The New Zealand Government has waived immunity for a diplomat in South Korea after an alleged incident at a bar.
Foreign Affairs Minister Murray McCully says he signed the document earlier this month to allow local police to interview the man, who is connected to the New Zealand embassy there.
Korean media reports the unnamed diplomat was questioned by police after allegedly trying to obstruct police officers at a bar in Itaewon.
The Korea Times says officers tried to arrest two of the New Zealander's companions for allegedly molesting a female bar worker and then assaulting a security guard.
"As police tried to arrest the two, the diplomat allegedly pushed them and kicked the patrol car."
While Mr McCully didn't want to comment on what happened, he said media reports from Korea were "to the best of my knowledge completely incorrect".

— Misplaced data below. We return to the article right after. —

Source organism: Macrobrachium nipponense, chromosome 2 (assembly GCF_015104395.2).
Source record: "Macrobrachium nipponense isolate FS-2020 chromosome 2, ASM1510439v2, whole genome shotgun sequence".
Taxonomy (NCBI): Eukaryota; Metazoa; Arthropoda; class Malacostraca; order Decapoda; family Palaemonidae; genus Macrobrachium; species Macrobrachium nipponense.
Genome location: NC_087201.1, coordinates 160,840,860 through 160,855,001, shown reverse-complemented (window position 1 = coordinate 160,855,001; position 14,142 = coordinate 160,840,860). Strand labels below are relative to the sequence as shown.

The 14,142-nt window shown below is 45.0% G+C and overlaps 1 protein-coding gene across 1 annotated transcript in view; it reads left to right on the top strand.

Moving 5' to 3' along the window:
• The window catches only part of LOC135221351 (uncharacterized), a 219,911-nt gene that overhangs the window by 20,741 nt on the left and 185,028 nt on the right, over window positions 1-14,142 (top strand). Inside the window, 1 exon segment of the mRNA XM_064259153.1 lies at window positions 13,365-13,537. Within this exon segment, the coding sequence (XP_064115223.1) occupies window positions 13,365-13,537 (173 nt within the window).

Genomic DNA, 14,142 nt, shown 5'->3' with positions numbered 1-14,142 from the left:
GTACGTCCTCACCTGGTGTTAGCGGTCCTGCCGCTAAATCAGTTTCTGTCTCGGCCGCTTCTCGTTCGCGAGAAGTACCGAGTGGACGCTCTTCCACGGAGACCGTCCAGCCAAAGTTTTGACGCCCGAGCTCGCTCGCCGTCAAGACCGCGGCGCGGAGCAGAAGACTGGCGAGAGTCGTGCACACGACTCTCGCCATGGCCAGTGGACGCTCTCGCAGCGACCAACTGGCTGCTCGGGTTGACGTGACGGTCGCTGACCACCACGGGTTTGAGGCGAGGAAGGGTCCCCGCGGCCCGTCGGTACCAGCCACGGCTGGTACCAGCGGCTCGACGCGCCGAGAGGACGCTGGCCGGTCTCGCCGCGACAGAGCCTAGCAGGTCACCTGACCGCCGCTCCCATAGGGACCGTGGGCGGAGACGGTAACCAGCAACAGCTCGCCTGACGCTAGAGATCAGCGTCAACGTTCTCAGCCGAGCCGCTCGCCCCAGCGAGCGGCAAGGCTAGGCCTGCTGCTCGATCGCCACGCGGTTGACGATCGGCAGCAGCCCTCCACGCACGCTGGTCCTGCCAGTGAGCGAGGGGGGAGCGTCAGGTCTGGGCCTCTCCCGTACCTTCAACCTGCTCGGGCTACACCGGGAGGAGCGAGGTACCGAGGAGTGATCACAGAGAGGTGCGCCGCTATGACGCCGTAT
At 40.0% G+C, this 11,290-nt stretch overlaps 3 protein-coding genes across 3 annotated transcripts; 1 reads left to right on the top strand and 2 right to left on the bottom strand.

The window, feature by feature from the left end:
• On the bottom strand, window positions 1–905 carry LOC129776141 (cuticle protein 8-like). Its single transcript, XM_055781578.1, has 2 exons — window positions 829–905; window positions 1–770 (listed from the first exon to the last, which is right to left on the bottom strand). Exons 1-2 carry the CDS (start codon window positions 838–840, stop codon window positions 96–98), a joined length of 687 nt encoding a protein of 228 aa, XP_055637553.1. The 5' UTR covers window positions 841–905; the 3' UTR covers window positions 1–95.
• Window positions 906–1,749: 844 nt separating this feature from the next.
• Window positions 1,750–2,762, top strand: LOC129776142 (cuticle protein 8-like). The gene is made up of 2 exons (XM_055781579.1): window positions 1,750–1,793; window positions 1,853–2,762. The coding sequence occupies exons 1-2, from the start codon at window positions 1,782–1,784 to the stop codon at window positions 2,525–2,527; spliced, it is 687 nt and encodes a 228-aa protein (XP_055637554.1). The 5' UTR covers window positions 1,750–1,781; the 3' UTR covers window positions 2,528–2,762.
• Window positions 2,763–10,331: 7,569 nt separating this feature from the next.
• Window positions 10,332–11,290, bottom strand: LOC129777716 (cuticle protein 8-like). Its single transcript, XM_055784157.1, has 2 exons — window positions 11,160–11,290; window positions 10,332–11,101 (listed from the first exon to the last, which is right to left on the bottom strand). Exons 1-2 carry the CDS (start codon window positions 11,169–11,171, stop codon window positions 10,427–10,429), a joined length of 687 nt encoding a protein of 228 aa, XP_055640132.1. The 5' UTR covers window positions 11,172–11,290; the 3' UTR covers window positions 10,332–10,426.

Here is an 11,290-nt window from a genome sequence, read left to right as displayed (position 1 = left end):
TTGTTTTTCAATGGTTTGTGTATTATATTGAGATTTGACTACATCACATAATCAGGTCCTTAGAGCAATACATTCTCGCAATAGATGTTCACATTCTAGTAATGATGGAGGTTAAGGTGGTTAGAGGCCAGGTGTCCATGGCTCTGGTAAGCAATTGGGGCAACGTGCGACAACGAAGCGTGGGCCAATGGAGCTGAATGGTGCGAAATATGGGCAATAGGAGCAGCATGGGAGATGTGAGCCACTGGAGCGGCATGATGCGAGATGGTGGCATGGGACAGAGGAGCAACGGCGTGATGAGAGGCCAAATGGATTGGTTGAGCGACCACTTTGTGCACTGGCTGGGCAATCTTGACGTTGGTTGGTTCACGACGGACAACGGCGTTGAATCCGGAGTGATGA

"And certainly they're incorrect about the process anyway."
He says there are many New Zealand officials from a number of agencies which have diplomatic immunity.
It wasn't a case that the diplomat invoked immunity, but it was applied until the Government lifted it.
Lifting immunity allowed police to interview the man, but Mr McCully didn't know if that had happened yet.
"I think it's well-established that we expect diplomats in New Zealand to behave well and be accountable under our laws and we try and take the same approach in other people's jurisdictions."
Prime Minister John Key agreed, saying if someone had done something wrong "they need to be held to account".
NZN / Newshub.